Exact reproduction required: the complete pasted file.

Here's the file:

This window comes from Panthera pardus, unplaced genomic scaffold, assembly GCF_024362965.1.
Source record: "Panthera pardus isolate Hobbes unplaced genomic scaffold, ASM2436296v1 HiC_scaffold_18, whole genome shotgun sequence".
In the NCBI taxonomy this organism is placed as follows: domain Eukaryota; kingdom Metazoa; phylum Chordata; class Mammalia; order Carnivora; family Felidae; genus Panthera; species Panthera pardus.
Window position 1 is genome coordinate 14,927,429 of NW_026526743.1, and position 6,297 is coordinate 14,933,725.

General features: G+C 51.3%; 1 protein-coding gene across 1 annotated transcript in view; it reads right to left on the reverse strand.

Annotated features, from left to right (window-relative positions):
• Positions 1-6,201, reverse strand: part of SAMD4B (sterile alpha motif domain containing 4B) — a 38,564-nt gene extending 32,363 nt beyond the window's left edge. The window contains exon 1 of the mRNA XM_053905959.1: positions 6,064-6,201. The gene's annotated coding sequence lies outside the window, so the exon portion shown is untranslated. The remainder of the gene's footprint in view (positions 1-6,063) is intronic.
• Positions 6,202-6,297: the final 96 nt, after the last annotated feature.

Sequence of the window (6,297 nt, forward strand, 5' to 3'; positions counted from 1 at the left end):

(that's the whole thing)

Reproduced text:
This window comes from Panthera pardus, unplaced genomic scaffold, assembly GCF_024362965.1.
Source record: "Panthera pardus isolate Hobbes unplaced genomic scaffold, ASM2436296v1 HiC_scaffold_18, whole genome shotgun sequence".
In the NCBI taxonomy this organism is placed as follows: domain Eukaryota; kingdom Metazoa; phylum Chordata; class Mammalia; order Carnivora; family Felidae; genus Panthera; species Panthera pardus.
Window position 1 is genome coordinate 14,927,429 of NW_026526743.1, and position 6,297 is coordinate 14,933,725.

General features: G+C 51.3%; 1 protein-coding gene across 1 annotated transcript in view; it reads right to left on the reverse strand.

Annotated features, from left to right (window-relative positions):
• Positions 1-6,201, reverse strand: part of SAMD4B (sterile alpha motif domain containing 4B) — a 38,564-nt gene extending 32,363 nt beyond the window's left edge. The window contains exon 1 of the mRNA XM_053905959.1: positions 6,064-6,201. The gene's annotated coding sequence lies outside the window, so the exon portion shown is untranslated. The remainder of the gene's footprint in view (positions 1-6,063) is intronic.
• Positions 6,202-6,297: the final 96 nt, after the last annotated feature.

Sequence of the window (6,297 nt, forward strand, 5' to 3'; positions counted from 1 at the left end):